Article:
It used to be said that we needed to think global and act local. Maybe we need to do both. While many disruptors are occurring around the world, they are felt locally. We need to have our antennae operating in all directions. The good news is that within your team, function and organisation you will very likely have some early adopters of disruptive technology.
Talk to these trailblazers and understand why they have embraced disruption. Once you have the conversation going, ask them how they might disrupt their own jobs, how disruption could improve the way they currently go about meeting customer needs and where disruption might be used to open up whole new markets, and create whole new service offerings. Within your teams you’ve got a powerful brains trust, so use it!
Operations, growth, and thresholds
Disruption, and disruptive technologies not only fundamentally change whole industries; they can be used to improve them. It’s all comes down to the level of how you use them.
Operations: With an understanding of how a team, function or organisation operates you can explore how to disrupt those operations to improve outputs and outcomes.
Growth: Disruption also allows you to consider how to grow, both along existing lines as well as into new markets, product lines and services.
Thresholds: If operations are about getting better, and growth is about getting bigger through disruption, then thresholds is about stepping off into un-chartered territory and into the land of innovation. Disruption is innovation, a whole new way of being, doing, achieving, and succeeding. Make time to consider how innovation and disruption can drive your team, function, and organisation to cross thresholds.
Leaders must be decision makers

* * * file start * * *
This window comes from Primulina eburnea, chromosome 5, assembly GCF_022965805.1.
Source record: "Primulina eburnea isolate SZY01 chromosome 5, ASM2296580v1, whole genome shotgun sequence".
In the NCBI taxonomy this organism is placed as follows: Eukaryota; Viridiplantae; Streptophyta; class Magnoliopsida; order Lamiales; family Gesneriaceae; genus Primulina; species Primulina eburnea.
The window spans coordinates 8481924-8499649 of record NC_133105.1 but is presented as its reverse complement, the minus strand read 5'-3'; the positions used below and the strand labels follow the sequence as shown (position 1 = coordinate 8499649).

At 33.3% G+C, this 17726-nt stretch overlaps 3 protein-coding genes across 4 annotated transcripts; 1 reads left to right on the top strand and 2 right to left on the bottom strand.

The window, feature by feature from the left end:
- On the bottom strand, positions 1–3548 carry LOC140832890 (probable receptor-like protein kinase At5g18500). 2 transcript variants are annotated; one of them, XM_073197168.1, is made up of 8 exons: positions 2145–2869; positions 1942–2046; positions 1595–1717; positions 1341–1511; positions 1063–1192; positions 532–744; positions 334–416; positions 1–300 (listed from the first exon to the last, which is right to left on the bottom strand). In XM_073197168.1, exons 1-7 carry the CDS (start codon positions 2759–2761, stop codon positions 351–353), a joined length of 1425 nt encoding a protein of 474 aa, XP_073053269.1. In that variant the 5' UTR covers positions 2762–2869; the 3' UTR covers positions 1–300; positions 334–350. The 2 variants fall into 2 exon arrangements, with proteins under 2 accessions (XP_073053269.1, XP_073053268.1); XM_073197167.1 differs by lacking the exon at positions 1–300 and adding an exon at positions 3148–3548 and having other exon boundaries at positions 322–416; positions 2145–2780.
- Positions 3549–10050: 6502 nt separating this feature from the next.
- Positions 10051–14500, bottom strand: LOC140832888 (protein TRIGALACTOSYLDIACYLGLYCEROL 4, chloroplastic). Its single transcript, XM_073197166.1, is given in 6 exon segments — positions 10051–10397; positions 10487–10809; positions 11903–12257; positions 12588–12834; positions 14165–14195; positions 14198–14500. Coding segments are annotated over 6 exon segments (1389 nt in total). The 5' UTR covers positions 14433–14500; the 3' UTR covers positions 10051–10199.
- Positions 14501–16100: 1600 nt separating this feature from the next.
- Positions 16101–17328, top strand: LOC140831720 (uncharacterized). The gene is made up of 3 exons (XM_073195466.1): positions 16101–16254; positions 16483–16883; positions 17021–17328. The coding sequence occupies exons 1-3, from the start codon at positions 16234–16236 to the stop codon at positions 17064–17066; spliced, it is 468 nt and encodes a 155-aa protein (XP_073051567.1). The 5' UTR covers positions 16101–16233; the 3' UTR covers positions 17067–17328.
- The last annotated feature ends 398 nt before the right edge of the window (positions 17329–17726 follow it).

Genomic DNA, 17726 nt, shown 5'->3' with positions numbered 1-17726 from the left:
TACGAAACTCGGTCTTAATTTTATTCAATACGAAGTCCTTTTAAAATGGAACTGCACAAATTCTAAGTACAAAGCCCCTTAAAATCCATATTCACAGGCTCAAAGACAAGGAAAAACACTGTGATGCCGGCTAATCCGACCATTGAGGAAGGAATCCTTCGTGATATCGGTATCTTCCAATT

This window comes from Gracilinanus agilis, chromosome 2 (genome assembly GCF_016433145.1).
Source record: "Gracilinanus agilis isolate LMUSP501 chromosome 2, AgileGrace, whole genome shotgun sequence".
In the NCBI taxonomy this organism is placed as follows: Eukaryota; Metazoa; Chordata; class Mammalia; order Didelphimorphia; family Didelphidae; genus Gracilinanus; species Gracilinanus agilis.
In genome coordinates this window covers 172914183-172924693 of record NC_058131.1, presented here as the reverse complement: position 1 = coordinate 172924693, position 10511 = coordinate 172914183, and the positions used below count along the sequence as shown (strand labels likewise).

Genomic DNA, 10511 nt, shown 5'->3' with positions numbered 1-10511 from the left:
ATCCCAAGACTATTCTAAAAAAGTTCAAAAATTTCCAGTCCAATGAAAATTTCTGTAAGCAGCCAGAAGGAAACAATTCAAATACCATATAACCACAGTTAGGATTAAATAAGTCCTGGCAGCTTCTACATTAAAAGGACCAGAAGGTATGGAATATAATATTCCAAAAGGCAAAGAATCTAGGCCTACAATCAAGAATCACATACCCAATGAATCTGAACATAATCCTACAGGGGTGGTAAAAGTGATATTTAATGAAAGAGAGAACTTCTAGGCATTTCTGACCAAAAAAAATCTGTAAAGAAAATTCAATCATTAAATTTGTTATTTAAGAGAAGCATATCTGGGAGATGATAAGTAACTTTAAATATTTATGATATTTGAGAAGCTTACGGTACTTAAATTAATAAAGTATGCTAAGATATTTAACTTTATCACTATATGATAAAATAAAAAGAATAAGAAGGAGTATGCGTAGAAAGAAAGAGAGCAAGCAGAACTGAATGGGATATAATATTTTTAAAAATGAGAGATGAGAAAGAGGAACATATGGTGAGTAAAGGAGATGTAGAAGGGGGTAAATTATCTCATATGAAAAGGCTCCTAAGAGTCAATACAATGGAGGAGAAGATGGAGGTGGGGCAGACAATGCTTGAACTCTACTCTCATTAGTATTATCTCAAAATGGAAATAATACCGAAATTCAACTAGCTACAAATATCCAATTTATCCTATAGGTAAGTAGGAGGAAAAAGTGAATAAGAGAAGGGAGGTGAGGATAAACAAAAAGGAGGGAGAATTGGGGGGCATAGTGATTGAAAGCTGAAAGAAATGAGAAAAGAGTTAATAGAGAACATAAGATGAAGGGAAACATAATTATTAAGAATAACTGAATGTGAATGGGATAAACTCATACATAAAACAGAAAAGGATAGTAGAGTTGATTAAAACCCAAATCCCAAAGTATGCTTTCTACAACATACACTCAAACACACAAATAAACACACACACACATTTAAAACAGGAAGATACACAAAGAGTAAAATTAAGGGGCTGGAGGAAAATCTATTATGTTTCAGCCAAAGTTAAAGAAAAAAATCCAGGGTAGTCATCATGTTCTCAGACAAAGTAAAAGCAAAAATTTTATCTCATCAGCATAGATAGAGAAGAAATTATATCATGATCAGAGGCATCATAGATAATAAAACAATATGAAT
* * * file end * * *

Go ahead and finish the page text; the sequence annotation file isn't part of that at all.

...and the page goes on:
If disruption is an unstoppable force, don’t be an immovable object. Even if you can hold your ground, your reward will be you get to turn off the lights. Disruption can’t be dealt with through an approach of ‘we’ll wait and see’, ‘we’re working on it’, or ‘we are about to start developing a strategy’.
Disruption requires decision making, both to deal with it, and to harness its power. Decisions don’t always have to be at the organisational level, they might be at a functional or team level. However they must be about moving forward. Why? Well the disruption isn’t standing still, so why would you?
If disruption is hanging over you, get tactical, get focused and work up scenarios about a way forward. Not every scenario will work, however having options allows for more flexible solutions, while decision making lets you put options into action.
If you want to transform through disruption don’t just accept it, drive it at all levels. Move your team, function or organisation beyond its comfort zone, to create energy and allow new approaches to take hold.
So, one last thought. About 65 million years ago T-Rex and Co experienced a little planetary disruption. The thing is, that comet would have been visible for some time. So, look up, can you see a comet? If the answer is yes, start transforming to meet the challenge. However, if there is no comet, you have a great opportunity to ask, ‘what if’ and evolve your business using the power of disruption.